John Keyes Warnick could have been the poster child for Amsterdam’s WASP community back at the turn of the Twentieth Century. Born on February 19, 1840, his Connecticut grandfather fought in the American Revolution. He attended Hobart College, graduating in 1859. He did not serve his country during the Civil War but instead returned to Amsterdam to study law under the tutelage of a local judge named Samuel Belding. He then moved to New York City to practice law there for a bit. When he returned to Amsterdam, he became a bookkeeper at the William K. Greene knitting firm. The Greene mills were located on the eastern side of Market Street, bordering the Chuctanunda Creek. They began where the Kirk Douglas Park is now located and extended up Market for about 350 feet. Warnick also married Ann Tooker, whose bloodline included the Veeder family that founded Amsterdam and the Kellogg’s of linseed oil fame here in the city.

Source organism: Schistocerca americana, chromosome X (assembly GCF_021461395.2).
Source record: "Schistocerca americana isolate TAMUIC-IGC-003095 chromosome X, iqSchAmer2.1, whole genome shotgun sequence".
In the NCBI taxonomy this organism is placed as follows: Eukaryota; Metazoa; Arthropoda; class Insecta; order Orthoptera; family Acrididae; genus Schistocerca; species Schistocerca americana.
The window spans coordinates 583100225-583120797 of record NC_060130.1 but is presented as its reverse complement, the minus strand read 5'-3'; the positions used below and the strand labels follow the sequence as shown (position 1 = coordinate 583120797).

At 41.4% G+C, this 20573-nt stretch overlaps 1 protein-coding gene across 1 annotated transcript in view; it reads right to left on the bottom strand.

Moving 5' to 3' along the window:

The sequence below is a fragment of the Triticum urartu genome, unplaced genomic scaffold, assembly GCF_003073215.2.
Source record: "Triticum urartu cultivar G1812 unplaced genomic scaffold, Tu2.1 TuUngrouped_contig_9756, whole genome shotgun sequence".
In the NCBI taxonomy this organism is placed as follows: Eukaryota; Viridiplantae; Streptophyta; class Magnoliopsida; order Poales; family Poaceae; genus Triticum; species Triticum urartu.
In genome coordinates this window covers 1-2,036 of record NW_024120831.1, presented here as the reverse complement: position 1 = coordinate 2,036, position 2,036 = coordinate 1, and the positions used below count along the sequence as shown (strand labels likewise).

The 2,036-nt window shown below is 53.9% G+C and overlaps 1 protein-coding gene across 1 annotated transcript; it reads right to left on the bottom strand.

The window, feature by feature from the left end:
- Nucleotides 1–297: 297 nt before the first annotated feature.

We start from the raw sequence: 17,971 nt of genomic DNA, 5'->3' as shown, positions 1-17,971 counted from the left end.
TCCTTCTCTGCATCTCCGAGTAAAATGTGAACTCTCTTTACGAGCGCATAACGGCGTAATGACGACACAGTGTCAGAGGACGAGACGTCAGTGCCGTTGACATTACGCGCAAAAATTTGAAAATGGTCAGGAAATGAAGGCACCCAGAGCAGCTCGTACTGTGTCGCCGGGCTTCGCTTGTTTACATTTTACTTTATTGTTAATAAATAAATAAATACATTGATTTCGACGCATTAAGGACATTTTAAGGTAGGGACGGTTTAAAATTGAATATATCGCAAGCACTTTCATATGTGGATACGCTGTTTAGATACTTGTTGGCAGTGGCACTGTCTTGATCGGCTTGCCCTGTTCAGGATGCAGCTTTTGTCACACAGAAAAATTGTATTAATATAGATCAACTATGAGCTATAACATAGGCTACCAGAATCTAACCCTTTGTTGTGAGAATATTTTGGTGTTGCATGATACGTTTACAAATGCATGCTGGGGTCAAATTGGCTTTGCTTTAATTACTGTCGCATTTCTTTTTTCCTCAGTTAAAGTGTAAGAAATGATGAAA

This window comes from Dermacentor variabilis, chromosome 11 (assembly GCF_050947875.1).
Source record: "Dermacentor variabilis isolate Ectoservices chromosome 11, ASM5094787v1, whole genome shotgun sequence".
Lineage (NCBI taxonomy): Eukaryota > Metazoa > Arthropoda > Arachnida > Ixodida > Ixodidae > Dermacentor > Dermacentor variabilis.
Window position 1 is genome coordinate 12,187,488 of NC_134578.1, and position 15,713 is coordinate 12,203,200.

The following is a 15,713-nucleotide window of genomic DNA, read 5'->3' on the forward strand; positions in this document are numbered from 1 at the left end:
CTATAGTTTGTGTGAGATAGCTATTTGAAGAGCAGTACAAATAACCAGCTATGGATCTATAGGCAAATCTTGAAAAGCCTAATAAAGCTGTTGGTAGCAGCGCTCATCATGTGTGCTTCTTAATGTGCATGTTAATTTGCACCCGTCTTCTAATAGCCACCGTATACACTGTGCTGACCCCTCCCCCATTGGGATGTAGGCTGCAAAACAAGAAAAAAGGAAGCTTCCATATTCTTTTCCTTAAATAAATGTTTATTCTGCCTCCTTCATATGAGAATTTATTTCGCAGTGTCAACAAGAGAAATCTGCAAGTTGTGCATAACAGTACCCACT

When William K. Greene died in 1870, his sons Henry and E.P. brought in Warnick as a partner. By 1886, both of Greene’s sons were also dead and with Warnick now running the show, the company…
I’ve already started work on the second volume of “A Year’s Worth of Amsterdam Birthdays” and the rest of John Warnick’s story, including how he died will be featured in it. I will be sharing the complete posts of some of the Volume II birthday celebrants in future issues of the Amsterdam Birthday Blog Newsletter. If you are not yet a newsletter subscriber, you can sign up for free here.
Also born on February 19th was this Amsterdam orphan who became a WWII hero.